Weight and height as a function of age and gender were presented in growth curves by percentile (p). The WHO growth curves height-for-age (H/A), weight-for-age (W/A), and body mass index (BMI)-for-age (BMI/A) were used 9. Since the W/A growth curve only assesses W/A until age ten years, the children's curves were limited to this age or to the nearest age with recorded weight.

The WHO programs Anthro and Anthro Plus 10 produced graphs of individual anthropometric measurements over time. The following variables were assessed during the interview, when the informed consent form was signed: exclusive breastfeeding duration, problems caused by the introduction of complementary foods, age at diagnosis, and birth length and weight. Chronological age on the last assessment was compared with the age that corresponded to height at p25 (A/H25th). This comparison was done because the equation that estimates the energy requirement of EB patients 6 uses p25 as reference of adequacy. The data were presented as years of difference between the chronological age and A/H25th.

RESULTS

Ten cases of EB were studied, seven of the recessive dystrophic EB (RDEB) type and three of the EB simplex (EBS) type. The mean age was ten years, ranging from one to 18 years. Age at diagnosis varied from the first day of life until after the first year of life. All patients were born at term, and nine cases had birth weight of 2,500 grams or more. The child with low birth weight had RDEB.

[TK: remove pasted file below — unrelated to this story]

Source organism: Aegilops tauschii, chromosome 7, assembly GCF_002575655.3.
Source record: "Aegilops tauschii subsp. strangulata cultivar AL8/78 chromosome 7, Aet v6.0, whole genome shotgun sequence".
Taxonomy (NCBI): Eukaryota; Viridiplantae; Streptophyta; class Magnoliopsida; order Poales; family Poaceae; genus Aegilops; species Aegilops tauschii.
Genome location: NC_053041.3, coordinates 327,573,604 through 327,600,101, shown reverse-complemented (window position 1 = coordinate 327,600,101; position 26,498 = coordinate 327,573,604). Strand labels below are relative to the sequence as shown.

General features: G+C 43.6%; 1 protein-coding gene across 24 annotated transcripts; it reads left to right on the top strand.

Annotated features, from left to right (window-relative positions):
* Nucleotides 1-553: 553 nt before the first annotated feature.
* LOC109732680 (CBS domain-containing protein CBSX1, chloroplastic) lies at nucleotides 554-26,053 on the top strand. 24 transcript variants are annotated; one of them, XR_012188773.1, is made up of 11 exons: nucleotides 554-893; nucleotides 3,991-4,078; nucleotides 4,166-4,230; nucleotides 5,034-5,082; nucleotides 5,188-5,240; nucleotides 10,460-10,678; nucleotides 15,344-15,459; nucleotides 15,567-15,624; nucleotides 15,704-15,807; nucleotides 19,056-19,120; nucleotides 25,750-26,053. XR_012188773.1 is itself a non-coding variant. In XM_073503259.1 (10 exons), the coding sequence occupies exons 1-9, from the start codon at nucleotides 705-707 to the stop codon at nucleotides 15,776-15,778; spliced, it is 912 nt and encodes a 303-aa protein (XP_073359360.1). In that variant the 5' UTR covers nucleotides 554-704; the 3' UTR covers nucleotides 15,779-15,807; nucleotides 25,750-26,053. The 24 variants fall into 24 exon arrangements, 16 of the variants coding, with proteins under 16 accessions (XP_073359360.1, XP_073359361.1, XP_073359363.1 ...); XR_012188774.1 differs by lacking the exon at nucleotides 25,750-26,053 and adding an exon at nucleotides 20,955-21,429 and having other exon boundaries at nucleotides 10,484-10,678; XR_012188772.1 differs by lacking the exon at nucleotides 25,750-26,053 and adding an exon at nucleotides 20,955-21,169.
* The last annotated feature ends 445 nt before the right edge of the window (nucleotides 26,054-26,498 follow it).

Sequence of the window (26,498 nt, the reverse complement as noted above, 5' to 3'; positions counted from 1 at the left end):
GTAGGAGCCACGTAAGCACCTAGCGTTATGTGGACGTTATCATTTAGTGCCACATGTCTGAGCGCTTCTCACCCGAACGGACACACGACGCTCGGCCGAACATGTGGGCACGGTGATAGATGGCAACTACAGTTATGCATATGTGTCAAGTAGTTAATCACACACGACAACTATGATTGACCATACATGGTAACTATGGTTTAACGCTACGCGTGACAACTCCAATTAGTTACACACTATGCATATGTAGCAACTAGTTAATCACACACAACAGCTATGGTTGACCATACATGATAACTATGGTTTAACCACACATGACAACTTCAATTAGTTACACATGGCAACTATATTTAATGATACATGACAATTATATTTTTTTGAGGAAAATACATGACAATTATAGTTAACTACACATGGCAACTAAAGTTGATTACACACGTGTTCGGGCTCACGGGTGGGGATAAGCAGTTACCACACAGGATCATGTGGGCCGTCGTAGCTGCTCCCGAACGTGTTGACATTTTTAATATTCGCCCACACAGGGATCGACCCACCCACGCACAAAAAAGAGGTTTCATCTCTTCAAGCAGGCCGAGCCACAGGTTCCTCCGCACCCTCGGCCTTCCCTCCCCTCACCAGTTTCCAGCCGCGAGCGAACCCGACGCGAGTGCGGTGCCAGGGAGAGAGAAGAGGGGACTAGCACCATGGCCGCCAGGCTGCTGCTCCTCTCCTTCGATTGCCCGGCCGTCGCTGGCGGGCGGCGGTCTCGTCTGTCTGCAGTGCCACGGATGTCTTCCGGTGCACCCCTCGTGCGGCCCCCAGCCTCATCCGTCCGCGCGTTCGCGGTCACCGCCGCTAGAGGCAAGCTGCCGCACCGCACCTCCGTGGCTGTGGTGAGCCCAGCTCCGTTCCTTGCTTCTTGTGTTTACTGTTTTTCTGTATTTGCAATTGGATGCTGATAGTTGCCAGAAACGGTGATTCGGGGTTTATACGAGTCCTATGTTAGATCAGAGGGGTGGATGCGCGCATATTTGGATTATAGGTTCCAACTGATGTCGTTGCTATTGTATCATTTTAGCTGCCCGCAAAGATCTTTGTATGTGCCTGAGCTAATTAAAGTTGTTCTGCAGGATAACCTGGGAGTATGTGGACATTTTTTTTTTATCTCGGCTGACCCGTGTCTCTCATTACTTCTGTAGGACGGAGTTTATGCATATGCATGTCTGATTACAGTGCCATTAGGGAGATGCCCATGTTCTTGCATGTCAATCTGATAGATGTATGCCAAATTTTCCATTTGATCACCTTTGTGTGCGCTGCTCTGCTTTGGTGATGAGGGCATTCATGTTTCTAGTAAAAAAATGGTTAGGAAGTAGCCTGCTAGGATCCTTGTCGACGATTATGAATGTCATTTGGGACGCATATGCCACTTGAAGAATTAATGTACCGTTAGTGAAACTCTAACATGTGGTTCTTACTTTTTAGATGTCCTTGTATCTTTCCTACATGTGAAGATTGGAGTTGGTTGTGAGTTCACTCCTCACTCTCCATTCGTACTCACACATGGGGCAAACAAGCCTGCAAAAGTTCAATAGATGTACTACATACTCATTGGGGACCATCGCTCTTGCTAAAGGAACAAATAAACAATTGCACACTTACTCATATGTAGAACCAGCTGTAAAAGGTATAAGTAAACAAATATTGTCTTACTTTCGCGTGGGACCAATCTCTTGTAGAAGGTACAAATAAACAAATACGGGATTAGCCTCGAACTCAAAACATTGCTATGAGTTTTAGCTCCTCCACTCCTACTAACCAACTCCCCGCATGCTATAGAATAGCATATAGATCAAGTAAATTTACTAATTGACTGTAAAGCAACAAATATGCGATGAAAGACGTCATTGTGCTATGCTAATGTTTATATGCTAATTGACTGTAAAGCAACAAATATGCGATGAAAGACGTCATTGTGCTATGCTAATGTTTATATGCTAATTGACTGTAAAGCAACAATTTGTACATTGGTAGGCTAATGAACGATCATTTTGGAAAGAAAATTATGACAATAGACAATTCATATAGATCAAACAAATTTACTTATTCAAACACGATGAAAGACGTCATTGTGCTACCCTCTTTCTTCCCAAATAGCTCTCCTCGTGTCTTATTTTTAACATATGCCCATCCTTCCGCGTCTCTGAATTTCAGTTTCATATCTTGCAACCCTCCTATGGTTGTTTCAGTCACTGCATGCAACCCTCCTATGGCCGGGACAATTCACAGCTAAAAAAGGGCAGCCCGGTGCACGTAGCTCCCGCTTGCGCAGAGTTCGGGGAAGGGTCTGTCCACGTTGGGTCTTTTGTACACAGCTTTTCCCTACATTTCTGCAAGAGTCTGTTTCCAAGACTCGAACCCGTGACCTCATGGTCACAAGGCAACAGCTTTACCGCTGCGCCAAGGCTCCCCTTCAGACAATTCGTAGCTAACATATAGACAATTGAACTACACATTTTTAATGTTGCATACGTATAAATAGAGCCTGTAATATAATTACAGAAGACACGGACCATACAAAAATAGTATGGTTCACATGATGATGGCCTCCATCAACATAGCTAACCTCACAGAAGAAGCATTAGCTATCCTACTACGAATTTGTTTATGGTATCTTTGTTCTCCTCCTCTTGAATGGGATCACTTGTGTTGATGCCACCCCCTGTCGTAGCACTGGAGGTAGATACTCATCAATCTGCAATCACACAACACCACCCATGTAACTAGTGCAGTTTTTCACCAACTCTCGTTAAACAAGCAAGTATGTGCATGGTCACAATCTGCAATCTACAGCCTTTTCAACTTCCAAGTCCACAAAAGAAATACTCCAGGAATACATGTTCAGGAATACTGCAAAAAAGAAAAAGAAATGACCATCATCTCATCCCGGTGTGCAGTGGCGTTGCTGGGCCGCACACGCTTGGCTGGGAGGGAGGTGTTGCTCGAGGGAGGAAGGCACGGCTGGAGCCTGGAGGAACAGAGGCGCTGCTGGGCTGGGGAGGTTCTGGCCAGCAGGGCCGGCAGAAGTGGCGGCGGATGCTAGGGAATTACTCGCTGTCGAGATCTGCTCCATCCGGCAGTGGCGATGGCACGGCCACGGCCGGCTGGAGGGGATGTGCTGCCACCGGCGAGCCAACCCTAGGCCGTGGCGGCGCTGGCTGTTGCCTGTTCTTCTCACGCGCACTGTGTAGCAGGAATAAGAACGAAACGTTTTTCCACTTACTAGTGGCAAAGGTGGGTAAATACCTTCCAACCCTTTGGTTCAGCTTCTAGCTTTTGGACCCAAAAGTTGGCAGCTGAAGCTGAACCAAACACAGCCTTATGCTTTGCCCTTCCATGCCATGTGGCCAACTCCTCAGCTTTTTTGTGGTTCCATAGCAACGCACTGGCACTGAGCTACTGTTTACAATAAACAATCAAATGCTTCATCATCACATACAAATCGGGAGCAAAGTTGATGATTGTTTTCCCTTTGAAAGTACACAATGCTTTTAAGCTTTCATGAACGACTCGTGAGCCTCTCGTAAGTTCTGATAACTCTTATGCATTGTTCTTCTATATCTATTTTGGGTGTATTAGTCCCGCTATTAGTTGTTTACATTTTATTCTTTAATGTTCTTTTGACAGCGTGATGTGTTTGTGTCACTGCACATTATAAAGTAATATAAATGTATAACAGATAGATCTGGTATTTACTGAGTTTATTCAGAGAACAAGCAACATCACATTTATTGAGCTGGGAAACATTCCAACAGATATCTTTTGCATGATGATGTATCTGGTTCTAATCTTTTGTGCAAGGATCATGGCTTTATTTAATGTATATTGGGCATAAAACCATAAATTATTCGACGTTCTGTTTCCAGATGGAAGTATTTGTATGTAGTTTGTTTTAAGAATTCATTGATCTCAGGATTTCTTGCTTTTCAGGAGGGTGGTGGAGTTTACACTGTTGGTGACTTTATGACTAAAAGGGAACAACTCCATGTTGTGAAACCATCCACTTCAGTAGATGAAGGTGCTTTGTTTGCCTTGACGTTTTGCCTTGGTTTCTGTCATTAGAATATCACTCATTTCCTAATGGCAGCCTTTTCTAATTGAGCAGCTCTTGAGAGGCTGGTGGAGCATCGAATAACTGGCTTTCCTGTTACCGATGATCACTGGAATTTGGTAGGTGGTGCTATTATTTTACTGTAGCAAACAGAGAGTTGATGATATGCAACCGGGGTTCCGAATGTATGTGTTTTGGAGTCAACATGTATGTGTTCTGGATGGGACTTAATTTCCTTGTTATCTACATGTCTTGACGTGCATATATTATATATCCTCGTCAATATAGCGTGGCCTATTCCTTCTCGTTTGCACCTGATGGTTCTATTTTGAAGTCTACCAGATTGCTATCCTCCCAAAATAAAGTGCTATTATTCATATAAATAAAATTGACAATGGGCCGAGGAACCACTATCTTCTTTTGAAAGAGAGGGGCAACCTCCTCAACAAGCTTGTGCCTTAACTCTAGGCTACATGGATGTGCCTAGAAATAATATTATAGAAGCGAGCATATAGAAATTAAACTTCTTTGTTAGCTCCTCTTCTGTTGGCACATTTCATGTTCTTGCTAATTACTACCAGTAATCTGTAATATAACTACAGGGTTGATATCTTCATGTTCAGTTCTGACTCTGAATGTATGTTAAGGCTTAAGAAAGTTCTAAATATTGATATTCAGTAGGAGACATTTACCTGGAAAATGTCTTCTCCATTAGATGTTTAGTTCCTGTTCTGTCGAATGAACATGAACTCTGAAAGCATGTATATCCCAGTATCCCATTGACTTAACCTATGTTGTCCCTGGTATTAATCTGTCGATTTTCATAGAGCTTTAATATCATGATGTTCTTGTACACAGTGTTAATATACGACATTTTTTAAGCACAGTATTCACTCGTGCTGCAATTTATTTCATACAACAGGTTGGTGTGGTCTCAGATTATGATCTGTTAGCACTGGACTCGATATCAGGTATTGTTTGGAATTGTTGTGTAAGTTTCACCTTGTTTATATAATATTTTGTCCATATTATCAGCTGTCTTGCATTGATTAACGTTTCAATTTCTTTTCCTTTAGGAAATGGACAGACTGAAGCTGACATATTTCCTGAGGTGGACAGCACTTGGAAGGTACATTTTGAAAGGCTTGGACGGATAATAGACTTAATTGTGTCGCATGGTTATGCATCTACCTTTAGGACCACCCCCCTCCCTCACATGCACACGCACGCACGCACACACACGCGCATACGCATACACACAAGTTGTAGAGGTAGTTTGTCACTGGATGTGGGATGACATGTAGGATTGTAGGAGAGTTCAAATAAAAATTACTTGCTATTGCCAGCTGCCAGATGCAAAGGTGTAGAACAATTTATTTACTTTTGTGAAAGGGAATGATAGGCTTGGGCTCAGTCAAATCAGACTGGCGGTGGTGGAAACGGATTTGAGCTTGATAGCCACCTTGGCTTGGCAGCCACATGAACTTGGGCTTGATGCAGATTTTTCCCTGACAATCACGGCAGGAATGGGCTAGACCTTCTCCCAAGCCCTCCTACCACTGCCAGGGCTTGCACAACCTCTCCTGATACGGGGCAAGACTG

Nine children were breastfed. One child with RDEB was not breastfed because of the clinical manifestations of the disease. Three of the breastfed children were exclusively breastfed for six months. One child was exclusively breastfed for 18 months, also because of the clinical manifestations of the disease, which prevented the child from accepting complementary foods. Problems related to the clinical manifestations of the disease caused by the introduction of complementary foods (Table I) did not occur in children with EBS, but they occurred in four children with RDEB. No patterns were found regarding the type of problem the children experienced.

Table I Characterization of the cases, exclusive breastfeeding duration, and problems occurred during the introduction of complementary foods 

y: years; m: months.

Nine patients had birth H/A higher than height at p3. This comparison could not be done for one patient because his birth length had not been recorded in the medical record.